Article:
THE FIRST LADIES
Fragments from Illinois' past
Achsah Bond was Illinois'
original first lady.
She married a distant cousin,
Shadrach Bond, in 1810 in Nashville,
Tenn. During the Bonds' tenure,
they lived on a farm in Kaskaskia.
Achsah inherited nine
slaves when Shadrach died in 1832.
Bina Day Maloney Deneen
Charles S. Deneen, governor 1905-1913
Bina Deneen with her daughter Bina,
the first baby born to a seated
governor and first lady.
Frank 0. Lowden,
was the daughter
of the sleeping car
by Linda Classen Anderson
Photographs courtesy of
the Illinois State Historical Library
32 / March 1998 Illinois Issues
For the most part, history has
dictated that the governors' wives
play supporting roles: mother, homemaker and hostess. Thus, most of the
available information about Illinois'
37 "first ladies" is contained in a few
sentences within their prominent
Yet they are part of the state's
social and political past. Who were
they? How did they experience their
responsibilities? And what can they
tell future first ladies about women's
roles? Or the rest of us?
When First Lady Brenda Edgar
looked into the subject shortly after
her husband Jim Edgar took office in
1991, she was able to recover few
details about the lives of her
predecessors. She did locate an image
of the state's first first lady, Achsah
Bond, and photographs of all but
seven of the others. So, in 1994, with
the support of Marshall Field's
Department Stores, she established a
Hall of First Ladies in the Executive
In honor of Women's History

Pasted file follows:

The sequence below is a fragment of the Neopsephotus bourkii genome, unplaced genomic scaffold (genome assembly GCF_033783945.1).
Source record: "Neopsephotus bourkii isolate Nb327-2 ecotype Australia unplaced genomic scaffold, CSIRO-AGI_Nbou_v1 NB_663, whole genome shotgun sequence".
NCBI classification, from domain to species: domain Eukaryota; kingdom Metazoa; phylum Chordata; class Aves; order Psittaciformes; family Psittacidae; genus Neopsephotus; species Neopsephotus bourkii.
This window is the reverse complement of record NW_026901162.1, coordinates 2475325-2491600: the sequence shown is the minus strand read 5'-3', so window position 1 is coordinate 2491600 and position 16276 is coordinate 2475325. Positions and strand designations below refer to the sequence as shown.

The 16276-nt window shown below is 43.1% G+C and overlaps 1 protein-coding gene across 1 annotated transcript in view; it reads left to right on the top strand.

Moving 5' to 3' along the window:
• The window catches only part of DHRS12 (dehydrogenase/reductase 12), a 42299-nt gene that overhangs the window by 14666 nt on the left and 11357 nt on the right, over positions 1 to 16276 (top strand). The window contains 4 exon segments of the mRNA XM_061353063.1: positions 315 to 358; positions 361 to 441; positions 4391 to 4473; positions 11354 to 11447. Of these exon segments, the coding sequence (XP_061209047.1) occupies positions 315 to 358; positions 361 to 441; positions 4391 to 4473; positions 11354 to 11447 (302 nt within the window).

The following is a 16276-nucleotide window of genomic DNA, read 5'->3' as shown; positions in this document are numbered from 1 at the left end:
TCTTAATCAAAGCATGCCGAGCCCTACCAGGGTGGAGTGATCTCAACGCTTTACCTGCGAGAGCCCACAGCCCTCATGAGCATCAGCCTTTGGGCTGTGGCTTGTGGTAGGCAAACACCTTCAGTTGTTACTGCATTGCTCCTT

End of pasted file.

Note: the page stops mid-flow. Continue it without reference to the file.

Month, we read the fragmentary
story of the state's first ladies and put
together our own gallery to highlight
the lives of a handful of these women.
Our primary sources were one
unpublished manuscript in the State
Historical Library, History of the
Mansion, by Octavia Roberts Corneau,
who interviewed a number of the first
ladies, and Robert P. Howard's book
on the governors. Mostly Good and
We found that notable women with
different backgrounds, temperaments
and interests held the title. They were
socialites who relished their role, and
recluses who shied from it. Some were
content with family responsibilities;
many threw themselves into causes.
Socialite Cora English Tanner stands
out. She lived during the Gay Nineties,
and lived up to that period's reputation.
But though the wife of Gov. John
Tanner was an elegant hostess, she also
was an outspoken reformer, writing a
series of protest letters to newspapers in
the deep South to chastise them for
failing to condemn lynch mobs. She
accompanied her husband on tours of
Illinois prisons and was critical of the
conditions she observed. Three decades
later, incoming Gov. Henry Horner, a
bachelor, chose to escort Cora Tanner
to his inaugural ball in 1933.
Prominence and power were no
guarantee of a happy life for the first
ladies, though. Frances Hambaugh
Ford comes to mind. She was the wife
of Gov. Thomas Ford, who left office
destitute in 1846. The two died within
months of one another, leaving five
children dependent on the charity of
friends and neighbors.
Two children were born to first ladies
while their husbands were in office,
most recently Samantha Jayne
Thompson, the daughter of First Lady
Jayne Carr Thompson and Gov. James
Separate careers were virtually
nonexistent for the first ladies, according to available records. Some were
former schoolteachers, but Jayne
Thompson appears to have been the
only lawyer, and the first credited with
her own professional career.
History records little about the first
ladies. But as women's contributions to
society begin to be recognized, that is
likely to change.
Emma Gillette Keays Oglesby
Richard J. Oglesby, governor 1865-1869;
January 13-23, 1873; 1885-1889
Emma Oglesby, the daughter
of a "cattle king,"
was first lady during
Richard Oglesby's third term.
Cora English Tanner
John R. Tanner, governor 1897-1901
Cora English Tanner, who was
20 years younger than her husband,
married John Tanner in an extravagant
ceremony days before his inauguration.
She had a quick tongue and
was a social reformer.
Mary Fish Matte son
Joel Matteson, governor 1853-1857
The Mattesons found the
governor's house inadequate for
daily living, so they asked the
legislature for $52,000 to build
and furnish the existing mansion.
Illinois Issues March 1998 / 33